Three-Dimensional Chemical Mapping of a Single Protein in the Hydrated State with Atom Probe Tomography.

Three-Dimensional Chemical Mapping of a Single Protein in the Hydrated State with Atom Probe... Unravelling the three-dimensional structures and compositions of biological macromolecules sheds light on their functions and also contributes to the design of future biochemical compounds and processes. Atom probe tomography (APT) is demonstrated in this research as a new and effective approach to explore the structure and chemical composition of a single protein in the hydrated state. By introducing graphene encapsulation, proteins in solution can be immobilized on a metal specimen tip, with an end radius in the range of 50 nm to allow field ionization and evaporation. Using a ferritin particle as an example, analysis of the mass spectrum and reconstructed 3D chemical maps at near-atomic resolution acquired from APT reveals the core consisting of iron and iron oxides, the peptide shell containing amino acids, and the interior interface between the iron core and the peptide shell. The quantitative distribution and proportion of iron isotopes from a single ferritin core have been determined for the first time, as well as identification of the possible sites of amino acids inside the protein shell. The complete experimental protocol is straightforward and lays a foundation for future exploration of various macromolecules in a controlled environment. http://www.deepdyve.com/assets/images/DeepDyve-Logo-lg.png Analytical chemistry Pubmed

Three-Dimensional Chemical Mapping of a Single Protein in the Hydrated State with Atom Probe Tomography.

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Three-Dimensional Chemical Mapping of a Single Protein in the Hydrated State with Atom Probe Tomography.

Analytical chemistry, Volume 92 (7): 10 – Apr 8, 2020

Abstract

Unravelling the three-dimensional structures and compositions of biological macromolecules sheds light on their functions and also contributes to the design of future biochemical compounds and processes. Atom probe tomography (APT) is demonstrated in this research as a new and effective approach to explore the structure and chemical composition of a single protein in the hydrated state. By introducing graphene encapsulation, proteins in solution can be immobilized on a metal specimen tip, with an end radius in the range of 50 nm to allow field ionization and evaporation. Using a ferritin particle as an example, analysis of the mass spectrum and reconstructed 3D chemical maps at near-atomic resolution acquired from APT reveals the core consisting of iron and iron oxides, the peptide shell containing amino acids, and the interior interface between the iron core and the peptide shell. The quantitative distribution and proportion of iron isotopes from a single ferritin core have been determined for the first time, as well as identification of the possible sites of amino acids inside the protein shell. The complete experimental protocol is straightforward and lays a foundation for future exploration of various macromolecules in a controlled environment.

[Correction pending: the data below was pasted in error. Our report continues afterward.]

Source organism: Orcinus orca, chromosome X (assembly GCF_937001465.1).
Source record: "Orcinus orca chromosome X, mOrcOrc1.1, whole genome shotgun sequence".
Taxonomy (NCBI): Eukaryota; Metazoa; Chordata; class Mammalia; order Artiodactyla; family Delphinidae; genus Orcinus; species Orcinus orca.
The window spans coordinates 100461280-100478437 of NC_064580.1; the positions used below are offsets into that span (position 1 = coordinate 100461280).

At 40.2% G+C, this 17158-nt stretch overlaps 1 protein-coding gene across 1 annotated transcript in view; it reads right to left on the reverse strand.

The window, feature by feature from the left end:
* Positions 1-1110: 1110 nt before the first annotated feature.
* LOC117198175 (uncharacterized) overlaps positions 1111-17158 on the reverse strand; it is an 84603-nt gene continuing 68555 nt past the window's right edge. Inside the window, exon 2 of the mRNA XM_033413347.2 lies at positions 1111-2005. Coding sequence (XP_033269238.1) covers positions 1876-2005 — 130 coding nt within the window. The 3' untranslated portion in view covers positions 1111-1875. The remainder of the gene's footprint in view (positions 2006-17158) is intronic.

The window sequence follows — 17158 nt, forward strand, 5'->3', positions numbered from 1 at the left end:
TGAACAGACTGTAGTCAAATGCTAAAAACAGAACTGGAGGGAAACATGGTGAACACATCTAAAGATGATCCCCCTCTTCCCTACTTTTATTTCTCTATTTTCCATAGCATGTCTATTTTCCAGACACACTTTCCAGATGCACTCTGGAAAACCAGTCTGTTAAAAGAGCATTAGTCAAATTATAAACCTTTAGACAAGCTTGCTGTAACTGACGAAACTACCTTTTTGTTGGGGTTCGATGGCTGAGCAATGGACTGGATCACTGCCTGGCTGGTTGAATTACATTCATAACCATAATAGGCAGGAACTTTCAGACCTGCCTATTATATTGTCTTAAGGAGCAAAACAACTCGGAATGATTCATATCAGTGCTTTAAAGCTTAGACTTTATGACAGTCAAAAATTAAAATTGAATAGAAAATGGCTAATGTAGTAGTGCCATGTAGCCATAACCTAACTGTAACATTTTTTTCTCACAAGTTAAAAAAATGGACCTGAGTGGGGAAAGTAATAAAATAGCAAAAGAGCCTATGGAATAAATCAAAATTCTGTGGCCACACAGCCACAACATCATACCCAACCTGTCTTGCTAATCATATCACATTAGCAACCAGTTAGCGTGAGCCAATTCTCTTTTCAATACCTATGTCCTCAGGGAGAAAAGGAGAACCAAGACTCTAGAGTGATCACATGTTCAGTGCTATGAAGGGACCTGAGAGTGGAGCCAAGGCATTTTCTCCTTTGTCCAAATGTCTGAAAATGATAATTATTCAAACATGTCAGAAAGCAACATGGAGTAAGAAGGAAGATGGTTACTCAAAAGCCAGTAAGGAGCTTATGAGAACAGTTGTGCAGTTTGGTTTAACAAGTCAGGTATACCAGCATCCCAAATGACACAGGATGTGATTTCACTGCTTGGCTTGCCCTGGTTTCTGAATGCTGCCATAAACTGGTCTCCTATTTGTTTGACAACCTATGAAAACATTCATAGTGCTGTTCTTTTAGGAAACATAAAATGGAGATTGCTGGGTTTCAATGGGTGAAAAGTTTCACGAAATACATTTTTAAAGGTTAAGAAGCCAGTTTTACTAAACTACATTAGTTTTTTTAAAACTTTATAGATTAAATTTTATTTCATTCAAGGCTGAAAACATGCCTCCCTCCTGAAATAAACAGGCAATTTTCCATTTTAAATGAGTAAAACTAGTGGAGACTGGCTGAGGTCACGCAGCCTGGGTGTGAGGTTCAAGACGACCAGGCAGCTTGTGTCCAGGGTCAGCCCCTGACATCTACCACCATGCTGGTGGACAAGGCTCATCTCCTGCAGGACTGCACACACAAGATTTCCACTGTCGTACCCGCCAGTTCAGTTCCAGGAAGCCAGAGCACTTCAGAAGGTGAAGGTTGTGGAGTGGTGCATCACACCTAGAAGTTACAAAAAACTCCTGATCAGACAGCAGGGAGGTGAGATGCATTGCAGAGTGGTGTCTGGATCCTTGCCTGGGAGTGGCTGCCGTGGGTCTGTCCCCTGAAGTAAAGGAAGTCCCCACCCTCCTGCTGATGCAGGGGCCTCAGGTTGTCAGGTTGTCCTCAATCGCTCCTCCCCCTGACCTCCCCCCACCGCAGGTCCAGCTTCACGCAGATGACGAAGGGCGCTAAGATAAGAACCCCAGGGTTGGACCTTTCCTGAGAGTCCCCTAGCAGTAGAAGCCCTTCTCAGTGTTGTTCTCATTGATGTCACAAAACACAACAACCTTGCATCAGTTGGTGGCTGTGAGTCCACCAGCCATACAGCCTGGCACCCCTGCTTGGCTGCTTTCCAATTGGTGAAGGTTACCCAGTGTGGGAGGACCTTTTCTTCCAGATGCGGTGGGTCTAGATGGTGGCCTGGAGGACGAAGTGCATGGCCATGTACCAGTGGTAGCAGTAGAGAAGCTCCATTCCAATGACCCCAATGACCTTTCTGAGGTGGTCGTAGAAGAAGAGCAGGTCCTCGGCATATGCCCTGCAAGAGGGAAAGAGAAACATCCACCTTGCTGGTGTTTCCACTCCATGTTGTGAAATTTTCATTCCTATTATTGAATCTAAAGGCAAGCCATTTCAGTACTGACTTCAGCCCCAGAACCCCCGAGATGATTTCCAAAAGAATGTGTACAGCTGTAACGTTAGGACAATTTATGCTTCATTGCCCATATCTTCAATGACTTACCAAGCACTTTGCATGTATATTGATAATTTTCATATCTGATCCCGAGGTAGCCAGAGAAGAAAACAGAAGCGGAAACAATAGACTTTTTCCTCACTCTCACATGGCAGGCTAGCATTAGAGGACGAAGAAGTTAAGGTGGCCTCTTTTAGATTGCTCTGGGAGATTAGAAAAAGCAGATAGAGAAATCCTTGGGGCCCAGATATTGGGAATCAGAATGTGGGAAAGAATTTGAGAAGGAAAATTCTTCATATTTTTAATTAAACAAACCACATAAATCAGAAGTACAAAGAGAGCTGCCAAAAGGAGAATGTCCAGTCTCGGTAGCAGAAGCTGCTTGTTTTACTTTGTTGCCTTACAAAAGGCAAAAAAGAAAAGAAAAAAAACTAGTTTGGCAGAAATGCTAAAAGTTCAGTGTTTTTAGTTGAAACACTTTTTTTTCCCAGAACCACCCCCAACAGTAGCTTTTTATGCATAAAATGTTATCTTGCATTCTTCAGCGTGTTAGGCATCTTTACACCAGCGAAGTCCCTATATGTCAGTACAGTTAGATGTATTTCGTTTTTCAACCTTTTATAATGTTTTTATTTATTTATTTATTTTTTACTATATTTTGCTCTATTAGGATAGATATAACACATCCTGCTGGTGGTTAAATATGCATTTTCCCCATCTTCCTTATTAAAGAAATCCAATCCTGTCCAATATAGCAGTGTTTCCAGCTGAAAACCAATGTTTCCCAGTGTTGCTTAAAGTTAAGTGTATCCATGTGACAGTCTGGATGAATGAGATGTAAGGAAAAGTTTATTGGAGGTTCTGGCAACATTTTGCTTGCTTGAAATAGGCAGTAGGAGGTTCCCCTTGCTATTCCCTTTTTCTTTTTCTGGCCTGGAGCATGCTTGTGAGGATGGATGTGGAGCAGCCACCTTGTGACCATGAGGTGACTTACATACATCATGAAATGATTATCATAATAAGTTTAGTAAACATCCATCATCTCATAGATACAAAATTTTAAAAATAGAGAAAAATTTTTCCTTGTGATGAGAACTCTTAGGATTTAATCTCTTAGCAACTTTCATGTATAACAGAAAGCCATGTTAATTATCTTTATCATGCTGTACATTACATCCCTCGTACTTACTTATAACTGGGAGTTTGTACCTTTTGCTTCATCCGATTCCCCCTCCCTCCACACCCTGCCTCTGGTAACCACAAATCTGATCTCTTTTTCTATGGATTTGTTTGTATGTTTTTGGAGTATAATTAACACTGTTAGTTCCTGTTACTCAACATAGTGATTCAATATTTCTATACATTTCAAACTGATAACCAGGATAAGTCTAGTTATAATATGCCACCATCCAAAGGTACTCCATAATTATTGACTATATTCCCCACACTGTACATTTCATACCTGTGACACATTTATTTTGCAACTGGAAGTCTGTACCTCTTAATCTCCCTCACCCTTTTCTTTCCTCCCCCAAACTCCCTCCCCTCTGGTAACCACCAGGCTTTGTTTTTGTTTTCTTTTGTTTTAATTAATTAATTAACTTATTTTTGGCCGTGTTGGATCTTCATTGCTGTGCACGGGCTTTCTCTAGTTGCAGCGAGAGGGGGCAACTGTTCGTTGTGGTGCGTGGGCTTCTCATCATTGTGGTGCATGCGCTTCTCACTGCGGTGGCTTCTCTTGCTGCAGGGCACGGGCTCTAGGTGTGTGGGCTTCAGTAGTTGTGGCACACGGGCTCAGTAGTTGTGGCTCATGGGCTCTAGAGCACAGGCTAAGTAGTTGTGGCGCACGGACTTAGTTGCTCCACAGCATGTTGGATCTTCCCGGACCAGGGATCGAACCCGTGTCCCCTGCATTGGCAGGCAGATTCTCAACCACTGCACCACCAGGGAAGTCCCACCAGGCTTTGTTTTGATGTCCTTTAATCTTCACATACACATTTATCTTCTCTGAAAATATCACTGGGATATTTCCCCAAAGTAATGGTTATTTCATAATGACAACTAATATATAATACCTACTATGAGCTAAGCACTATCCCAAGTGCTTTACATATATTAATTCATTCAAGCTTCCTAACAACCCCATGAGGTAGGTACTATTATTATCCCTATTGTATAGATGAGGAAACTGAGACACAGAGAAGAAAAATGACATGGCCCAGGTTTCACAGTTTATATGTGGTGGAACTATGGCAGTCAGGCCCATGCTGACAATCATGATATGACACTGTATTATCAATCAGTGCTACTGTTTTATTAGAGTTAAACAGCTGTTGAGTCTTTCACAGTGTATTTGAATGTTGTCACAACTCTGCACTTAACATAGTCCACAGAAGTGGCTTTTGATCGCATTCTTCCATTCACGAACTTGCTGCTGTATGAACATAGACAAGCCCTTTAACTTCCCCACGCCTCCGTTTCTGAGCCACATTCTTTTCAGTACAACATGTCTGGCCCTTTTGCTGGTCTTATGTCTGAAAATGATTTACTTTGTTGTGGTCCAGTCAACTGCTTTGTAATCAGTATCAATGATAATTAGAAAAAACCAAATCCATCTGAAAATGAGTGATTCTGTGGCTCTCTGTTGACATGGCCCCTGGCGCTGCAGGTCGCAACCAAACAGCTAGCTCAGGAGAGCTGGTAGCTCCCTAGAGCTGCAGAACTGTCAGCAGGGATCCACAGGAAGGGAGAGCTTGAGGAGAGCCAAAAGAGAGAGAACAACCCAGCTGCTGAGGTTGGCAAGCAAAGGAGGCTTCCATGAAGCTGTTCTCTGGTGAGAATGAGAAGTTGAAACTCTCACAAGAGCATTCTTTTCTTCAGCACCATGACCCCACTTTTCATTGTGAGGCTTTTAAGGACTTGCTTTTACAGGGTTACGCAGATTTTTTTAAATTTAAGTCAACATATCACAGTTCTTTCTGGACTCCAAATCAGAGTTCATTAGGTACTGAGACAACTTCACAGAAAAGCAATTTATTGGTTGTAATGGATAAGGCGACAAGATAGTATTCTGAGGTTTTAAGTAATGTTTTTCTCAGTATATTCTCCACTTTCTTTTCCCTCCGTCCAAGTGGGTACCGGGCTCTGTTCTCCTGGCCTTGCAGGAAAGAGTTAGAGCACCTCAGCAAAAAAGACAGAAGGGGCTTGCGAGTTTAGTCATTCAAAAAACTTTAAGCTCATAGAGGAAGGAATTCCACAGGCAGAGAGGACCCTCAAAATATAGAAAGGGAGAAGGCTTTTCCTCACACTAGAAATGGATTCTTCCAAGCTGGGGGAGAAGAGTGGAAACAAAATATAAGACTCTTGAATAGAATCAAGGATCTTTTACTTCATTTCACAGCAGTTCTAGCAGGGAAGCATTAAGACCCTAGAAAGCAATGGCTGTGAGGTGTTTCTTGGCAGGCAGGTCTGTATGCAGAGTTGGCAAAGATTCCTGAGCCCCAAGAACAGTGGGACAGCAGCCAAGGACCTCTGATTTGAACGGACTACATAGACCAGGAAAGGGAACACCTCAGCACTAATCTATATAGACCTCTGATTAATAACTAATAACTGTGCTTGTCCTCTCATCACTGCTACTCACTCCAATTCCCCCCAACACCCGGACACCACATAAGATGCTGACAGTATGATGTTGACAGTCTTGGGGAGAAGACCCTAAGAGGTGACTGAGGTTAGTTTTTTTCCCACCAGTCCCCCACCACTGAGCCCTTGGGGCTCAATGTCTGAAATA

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DOI
10.1021/acs.analchem.9b05668
pmid
32155328

Abstract

Unravelling the three-dimensional structures and compositions of biological macromolecules sheds light on their functions and also contributes to the design of future biochemical compounds and processes. Atom probe tomography (APT) is demonstrated in this research as a new and effective approach to explore the structure and chemical composition of a single protein in the hydrated state. By introducing graphene encapsulation, proteins in solution can be immobilized on a metal specimen tip, with an end radius in the range of 50 nm to allow field ionization and evaporation. Using a ferritin particle as an example, analysis of the mass spectrum and reconstructed 3D chemical maps at near-atomic resolution acquired from APT reveals the core consisting of iron and iron oxides, the peptide shell containing amino acids, and the interior interface between the iron core and the peptide shell. The quantitative distribution and proportion of iron isotopes from a single ferritin core have been determined for the first time, as well as identification of the possible sites of amino acids inside the protein shell. The complete experimental protocol is straightforward and lays a foundation for future exploration of various macromolecules in a controlled environment.

Journal

Analytical chemistryPubmed

Published: Apr 8, 2020

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